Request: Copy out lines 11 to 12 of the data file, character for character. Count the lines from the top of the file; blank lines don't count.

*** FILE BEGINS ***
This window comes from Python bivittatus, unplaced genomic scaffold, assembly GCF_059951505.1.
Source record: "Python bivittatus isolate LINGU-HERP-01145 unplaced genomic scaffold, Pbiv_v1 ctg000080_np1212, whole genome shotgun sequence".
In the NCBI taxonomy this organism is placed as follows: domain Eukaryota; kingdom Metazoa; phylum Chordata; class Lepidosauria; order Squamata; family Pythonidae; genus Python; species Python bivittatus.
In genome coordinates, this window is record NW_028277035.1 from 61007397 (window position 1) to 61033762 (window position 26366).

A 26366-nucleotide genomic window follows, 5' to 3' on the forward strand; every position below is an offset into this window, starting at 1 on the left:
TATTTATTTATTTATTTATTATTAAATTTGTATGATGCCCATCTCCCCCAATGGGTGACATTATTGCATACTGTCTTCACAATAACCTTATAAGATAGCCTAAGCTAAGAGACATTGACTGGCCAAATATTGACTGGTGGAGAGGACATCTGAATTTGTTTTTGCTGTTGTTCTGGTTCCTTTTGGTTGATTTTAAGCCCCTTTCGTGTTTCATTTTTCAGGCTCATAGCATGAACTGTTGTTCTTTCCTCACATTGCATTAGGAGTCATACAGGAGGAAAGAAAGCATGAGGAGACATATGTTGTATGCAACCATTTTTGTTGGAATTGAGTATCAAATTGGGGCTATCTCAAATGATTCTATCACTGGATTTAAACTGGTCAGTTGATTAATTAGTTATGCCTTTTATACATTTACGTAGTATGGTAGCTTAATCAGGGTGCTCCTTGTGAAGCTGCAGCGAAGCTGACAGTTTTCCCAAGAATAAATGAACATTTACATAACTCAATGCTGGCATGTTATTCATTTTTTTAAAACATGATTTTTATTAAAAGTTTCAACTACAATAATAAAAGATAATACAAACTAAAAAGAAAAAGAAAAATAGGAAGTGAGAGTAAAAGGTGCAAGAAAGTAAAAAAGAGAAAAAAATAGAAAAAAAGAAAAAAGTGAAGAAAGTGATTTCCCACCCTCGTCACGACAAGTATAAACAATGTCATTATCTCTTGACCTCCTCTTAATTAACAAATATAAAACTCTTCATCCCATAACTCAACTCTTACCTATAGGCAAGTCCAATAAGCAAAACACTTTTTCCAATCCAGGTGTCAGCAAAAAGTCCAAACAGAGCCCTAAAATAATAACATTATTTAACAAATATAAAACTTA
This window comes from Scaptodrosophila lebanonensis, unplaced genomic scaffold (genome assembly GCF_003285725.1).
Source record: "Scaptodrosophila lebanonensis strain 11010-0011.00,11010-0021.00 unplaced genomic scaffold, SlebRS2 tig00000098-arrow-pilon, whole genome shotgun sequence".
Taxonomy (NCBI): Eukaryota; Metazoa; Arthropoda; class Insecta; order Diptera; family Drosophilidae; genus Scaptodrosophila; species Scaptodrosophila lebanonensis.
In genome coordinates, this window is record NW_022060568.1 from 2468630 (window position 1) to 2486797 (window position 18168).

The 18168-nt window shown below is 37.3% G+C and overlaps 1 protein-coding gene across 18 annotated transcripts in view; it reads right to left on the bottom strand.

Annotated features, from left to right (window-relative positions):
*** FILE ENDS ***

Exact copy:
The 18168-nt window shown below is 37.3% G+C and overlaps 1 protein-coding gene across 18 annotated transcripts in view; it reads right to left on the bottom strand.

Annotated features, from left to right (window-relative positions):